During the development of babies, one of the most important areas to develop is motor skills, that is, the skills necessary to mobilize the body in an effective and precise way. When a baby is born, its movements are not very precise, spontaneous and without much intention behind them, but over time, its nervous system becomes increasingly capable of mobilizing the body in the desired way. But it is not only the development of the nervous system that helps motor skills, but parents also play an important role in developing them.

There are two types of motor skills: gross and fine. Gross motor skills refer to movements that involve a large part of the body, such as rolling, walking, crawling, jumping, moving legs or whole arms, etc., and are the first to develop. Fine motor skills include the more precise and delicate movements that we require to pick up small objects, use tools and other careful actions, and also fine movements are those of the tongue, fingers and wrists, as well as coordination.

Exercises to develop your baby’s fine motor skills

Even within fine motor skills, there are different types of fine movements, depending on the part of the body, so it is important to know what kind of exercises or activities help the development of finger movements, hands, tongue, among others.

For finger dexterity, it is important to develop the independent movement of each finger, that is, they can move the index finger without moving other fingers, or move only two fingers at a time. For this, they can play to separate and join the fingers of the hands repeatedly, or perhaps touch the thumb with one finger at a time, alternating hands. You can also make a fist and raise one finger at a time, with both hands, first separately and then simultaneously.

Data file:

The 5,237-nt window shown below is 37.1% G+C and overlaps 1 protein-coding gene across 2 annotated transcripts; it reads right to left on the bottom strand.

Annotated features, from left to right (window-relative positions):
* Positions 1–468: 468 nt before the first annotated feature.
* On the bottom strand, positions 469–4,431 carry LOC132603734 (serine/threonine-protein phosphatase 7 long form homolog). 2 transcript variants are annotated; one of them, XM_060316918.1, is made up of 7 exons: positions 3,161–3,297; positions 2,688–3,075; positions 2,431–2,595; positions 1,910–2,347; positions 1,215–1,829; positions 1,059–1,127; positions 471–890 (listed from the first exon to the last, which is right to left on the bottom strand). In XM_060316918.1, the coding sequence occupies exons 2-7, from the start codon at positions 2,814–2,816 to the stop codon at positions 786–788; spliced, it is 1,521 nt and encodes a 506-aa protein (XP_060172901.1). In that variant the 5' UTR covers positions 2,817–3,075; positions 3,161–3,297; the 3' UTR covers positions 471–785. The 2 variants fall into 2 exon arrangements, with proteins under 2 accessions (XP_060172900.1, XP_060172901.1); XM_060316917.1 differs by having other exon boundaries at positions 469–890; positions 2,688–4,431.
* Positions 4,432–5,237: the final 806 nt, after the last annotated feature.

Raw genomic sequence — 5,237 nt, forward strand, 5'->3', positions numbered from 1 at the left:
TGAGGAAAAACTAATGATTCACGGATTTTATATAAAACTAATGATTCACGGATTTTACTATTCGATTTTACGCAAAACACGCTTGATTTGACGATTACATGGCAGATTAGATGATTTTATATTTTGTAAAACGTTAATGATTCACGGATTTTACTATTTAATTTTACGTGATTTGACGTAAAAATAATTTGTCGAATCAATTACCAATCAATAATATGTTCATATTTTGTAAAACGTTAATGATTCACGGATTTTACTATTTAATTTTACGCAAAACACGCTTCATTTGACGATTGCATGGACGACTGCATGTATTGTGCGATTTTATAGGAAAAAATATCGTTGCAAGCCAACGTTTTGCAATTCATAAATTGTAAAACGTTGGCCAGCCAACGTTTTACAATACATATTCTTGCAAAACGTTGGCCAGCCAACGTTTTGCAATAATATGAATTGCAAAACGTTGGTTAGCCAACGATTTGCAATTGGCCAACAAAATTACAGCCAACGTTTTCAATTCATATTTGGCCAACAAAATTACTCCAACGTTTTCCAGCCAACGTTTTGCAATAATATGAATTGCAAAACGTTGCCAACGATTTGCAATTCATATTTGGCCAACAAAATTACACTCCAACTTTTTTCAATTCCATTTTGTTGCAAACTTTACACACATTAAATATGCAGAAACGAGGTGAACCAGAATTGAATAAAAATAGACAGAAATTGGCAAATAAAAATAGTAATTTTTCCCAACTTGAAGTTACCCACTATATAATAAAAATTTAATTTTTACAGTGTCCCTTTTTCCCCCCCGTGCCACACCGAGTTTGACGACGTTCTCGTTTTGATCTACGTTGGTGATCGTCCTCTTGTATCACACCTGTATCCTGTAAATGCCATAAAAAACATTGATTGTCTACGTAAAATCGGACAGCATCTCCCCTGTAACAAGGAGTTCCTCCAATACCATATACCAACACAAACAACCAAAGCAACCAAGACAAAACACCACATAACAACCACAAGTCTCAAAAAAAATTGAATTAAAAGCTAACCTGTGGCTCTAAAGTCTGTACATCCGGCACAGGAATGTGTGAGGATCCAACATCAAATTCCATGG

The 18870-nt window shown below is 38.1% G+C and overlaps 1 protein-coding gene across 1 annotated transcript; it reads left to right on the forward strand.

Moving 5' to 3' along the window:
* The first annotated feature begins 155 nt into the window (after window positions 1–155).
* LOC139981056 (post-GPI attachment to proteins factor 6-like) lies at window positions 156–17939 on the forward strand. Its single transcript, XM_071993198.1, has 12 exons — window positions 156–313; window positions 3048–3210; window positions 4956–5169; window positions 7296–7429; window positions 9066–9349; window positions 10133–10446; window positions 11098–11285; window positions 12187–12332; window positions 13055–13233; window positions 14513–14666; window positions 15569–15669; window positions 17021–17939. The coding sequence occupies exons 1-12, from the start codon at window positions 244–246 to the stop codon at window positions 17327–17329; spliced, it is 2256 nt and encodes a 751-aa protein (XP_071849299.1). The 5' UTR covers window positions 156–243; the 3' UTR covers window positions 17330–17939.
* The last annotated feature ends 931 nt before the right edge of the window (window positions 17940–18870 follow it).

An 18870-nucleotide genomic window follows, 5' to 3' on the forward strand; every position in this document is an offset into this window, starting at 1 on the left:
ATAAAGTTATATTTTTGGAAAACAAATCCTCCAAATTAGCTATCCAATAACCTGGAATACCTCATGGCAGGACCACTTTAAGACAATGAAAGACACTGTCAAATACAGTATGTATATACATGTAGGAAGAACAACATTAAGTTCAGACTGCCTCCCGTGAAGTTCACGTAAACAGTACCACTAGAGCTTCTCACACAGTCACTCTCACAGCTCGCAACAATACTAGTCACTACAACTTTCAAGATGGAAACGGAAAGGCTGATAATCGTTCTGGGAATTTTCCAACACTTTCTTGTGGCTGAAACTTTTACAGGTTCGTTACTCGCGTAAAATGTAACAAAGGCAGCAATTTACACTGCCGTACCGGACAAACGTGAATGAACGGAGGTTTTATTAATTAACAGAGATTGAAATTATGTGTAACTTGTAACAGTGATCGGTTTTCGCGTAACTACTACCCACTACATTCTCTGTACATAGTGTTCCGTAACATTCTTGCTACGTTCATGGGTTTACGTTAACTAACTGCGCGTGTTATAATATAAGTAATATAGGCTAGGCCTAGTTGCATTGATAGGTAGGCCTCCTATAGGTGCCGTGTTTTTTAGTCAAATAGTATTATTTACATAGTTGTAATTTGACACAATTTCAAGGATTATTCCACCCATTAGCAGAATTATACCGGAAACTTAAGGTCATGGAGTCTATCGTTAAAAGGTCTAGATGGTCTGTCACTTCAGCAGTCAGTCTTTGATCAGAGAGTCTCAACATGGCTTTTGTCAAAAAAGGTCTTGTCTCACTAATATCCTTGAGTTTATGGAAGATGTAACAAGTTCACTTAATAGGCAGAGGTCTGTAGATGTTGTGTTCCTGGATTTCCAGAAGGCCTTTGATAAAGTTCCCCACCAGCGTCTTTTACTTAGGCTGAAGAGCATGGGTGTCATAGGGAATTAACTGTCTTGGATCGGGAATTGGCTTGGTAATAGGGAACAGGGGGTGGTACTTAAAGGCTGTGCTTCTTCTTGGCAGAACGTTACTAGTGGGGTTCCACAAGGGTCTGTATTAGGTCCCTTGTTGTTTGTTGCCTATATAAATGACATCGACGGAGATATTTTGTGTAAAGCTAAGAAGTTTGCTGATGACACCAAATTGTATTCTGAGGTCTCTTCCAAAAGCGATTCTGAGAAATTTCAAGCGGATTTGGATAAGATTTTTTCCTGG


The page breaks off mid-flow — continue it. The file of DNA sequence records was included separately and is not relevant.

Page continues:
If you want to develop hand dexterity, you can use toys that have parts that rotate, click, have handles or buttons, that require objects to be inserted into specific holes or that require movements similar to those we use every day to use tools.
In the case of hand-eye coordination, it is important to perform exercises that involve manipulating their environment and fitting two objects together. Think buttoning and unbuttoning buttons, covering and uncovering containers, throwing objects and manipulating small loose objects (obviously with your supervision).

All these exercises that help your baby’s motor skills should be done as a game, and you can use songs, noises or performances to keep him entertained and your little one does not feel that you are cramming him with information and orders. Every baby develops different skills at different rates, and as long as there is not a considerable delay or that prevents them from performing activities for their age, it is normal that they do not do everything that is described in a list of motor milestones. Finally, if you think your little one has serious problems with any type of motor activity, you can consult with your pediatrician to address your concerns.